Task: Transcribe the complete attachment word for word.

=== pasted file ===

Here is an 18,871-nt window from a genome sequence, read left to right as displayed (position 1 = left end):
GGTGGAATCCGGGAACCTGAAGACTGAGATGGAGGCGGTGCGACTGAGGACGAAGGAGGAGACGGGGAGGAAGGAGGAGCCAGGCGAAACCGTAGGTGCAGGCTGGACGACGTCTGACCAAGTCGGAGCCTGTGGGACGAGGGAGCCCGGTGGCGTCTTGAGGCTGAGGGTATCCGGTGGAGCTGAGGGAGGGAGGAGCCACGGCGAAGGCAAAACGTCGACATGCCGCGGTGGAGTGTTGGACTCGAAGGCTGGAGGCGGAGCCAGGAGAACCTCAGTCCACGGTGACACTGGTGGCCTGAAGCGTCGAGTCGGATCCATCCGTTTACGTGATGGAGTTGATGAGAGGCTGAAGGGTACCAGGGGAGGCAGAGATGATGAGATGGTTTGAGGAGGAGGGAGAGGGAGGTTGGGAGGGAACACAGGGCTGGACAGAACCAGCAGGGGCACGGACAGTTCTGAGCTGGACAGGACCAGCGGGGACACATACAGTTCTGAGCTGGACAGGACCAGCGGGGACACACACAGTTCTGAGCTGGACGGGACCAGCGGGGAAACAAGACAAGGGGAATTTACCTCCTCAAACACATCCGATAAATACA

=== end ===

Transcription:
Here is an 18,871-nt window from a genome sequence, read left to right as displayed (position 1 = left end):
GGTGGAATCCGGGAACCTGAAGACTGAGATGGAGGCGGTGCGACTGAGGACGAAGGAGGAGACGGGGAGGAAGGAGGAGCCAGGCGAAACCGTAGGTGCAGGCTGGACGACGTCTGACCAAGTCGGAGCCTGTGGGACGAGGGAGCCCGGTGGCGTCTTGAGGCTGAGGGTATCCGGTGGAGCTGAGGGAGGGAGGAGCCACGGCGAAGGCAAAACGTCGACATGCCGCGGTGGAGTGTTGGACTCGAAGGCTGGAGGCGGAGCCAGGAGAACCTCAGTCCACGGTGACACTGGTGGCCTGAAGCGTCGAGTCGGATCCATCCGTTTACGTGATGGAGTTGATGAGAGGCTGAAGGGTACCAGGGGAGGCAGAGATGATGAGATGGTTTGAGGAGGAGGGAGAGGGAGGTTGGGAGGGAACACAGGGCTGGACAGAACCAGCAGGGGCACGGACAGTTCTGAGCTGGACAGGACCAGCGGGGACACATACAGTTCTGAGCTGGACAGGACCAGCGGGGACACACACAGTTCTGAGCTGGACGGGACCAGCGGGGAAACAAGACAAGGGGAATTTACCTCCTCAAACACATCCGATAAATACA